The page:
Songs of Innocence and of Experience Questions and Answers
by William Blake

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Does the content of his narration weaken his innocent trust in God? What is the speaker's relationship to Tom Dacre, and what does Tom's dream mean?

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The speaker of the poem is a young chimneysweep. The content of the poem does not weaken his innocent trust in God, but it does shake the reader's trust. The poem gains its power, in fact, through the slippage between how trusting the innocent speaker is, and the knowledge (experience) that gives the reader a sinking feeling of despair about the fate of these sweeps.

Tom Dacre is a young boy who becomes a chimneysweep. He cries because his head is shaven so that he can more easily get down the chimneys. The narrator comforts him.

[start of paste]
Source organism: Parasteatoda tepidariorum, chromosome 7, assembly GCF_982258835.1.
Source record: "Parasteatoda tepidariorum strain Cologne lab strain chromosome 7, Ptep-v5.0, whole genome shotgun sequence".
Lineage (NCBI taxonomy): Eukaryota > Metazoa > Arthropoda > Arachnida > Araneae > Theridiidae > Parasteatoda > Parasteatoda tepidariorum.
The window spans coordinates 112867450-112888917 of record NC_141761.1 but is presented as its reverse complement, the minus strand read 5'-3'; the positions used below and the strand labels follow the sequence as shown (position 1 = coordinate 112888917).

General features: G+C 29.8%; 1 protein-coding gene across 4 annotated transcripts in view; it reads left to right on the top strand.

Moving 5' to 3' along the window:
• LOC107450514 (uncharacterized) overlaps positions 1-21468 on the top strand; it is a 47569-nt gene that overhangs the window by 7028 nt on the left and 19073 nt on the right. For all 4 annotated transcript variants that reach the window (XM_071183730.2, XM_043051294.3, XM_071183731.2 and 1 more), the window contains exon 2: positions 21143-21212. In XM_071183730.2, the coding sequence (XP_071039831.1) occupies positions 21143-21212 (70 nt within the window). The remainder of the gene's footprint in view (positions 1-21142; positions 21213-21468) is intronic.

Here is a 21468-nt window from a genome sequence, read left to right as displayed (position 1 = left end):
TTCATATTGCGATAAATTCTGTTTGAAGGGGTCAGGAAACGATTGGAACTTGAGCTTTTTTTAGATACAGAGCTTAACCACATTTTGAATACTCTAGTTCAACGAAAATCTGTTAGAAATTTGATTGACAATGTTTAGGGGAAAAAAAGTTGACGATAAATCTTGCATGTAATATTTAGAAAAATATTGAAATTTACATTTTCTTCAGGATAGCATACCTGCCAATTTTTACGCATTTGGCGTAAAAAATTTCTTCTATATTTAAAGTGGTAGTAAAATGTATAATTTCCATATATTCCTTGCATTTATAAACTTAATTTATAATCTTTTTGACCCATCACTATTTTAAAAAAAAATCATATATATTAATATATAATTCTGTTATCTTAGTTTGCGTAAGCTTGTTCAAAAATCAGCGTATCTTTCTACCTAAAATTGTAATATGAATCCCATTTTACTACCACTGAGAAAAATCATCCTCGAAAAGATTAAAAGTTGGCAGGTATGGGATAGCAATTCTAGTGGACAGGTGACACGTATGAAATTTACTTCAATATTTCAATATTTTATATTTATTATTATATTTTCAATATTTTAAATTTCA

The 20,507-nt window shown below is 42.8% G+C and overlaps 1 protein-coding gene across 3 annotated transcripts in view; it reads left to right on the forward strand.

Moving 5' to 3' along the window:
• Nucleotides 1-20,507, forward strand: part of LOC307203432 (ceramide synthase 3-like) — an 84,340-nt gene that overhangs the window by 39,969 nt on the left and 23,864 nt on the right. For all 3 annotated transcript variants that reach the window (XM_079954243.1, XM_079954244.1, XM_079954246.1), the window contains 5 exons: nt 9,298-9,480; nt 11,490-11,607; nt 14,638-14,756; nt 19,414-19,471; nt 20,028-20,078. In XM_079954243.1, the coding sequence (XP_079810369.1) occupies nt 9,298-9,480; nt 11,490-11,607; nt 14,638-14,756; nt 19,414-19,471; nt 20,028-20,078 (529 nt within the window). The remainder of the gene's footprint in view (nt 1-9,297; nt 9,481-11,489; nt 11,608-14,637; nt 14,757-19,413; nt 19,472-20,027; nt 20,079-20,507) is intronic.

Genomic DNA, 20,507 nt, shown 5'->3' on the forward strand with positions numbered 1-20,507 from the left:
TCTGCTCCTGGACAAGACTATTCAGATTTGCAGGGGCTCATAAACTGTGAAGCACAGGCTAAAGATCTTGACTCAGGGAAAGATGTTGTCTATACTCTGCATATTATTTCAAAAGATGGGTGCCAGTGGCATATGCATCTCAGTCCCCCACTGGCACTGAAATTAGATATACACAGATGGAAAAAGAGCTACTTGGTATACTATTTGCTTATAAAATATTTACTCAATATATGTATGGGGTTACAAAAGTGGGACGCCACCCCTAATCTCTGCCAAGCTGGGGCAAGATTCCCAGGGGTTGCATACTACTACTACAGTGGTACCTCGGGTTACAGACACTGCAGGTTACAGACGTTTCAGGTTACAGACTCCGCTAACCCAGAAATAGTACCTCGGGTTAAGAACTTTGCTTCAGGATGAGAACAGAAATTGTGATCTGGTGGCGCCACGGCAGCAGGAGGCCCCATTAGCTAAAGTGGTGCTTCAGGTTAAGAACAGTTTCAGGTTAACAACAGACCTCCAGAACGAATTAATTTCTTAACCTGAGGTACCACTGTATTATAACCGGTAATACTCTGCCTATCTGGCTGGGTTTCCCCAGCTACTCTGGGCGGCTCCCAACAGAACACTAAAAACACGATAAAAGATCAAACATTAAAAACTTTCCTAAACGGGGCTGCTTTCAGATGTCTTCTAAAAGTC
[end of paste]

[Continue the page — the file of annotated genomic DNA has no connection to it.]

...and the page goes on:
Later, Tom relates to the narrator that he has dreamed that an angel released all the chimneysweeps from their "coffins" (an apt description of the dark, narrow chimneys in which the sweeps spent most of their time, not only because of the chimney's appearance but also because the work often led to early death).

The angel lets the boys run in a green plain in the sunshine and swim in a river. The angel also tells Tom that if he is good, he will never lack joy.

This comforts the speaker, who takes heart and states that

So if all do their duty, they need not fear harm.

However, we as readers know that these boys are very likely never to have joy in their lives. Being dutiful, too, will not save them from harm. Whatever their religion tells them in their innocence, the likelihood is that they will continue to be harmed and mistreated.

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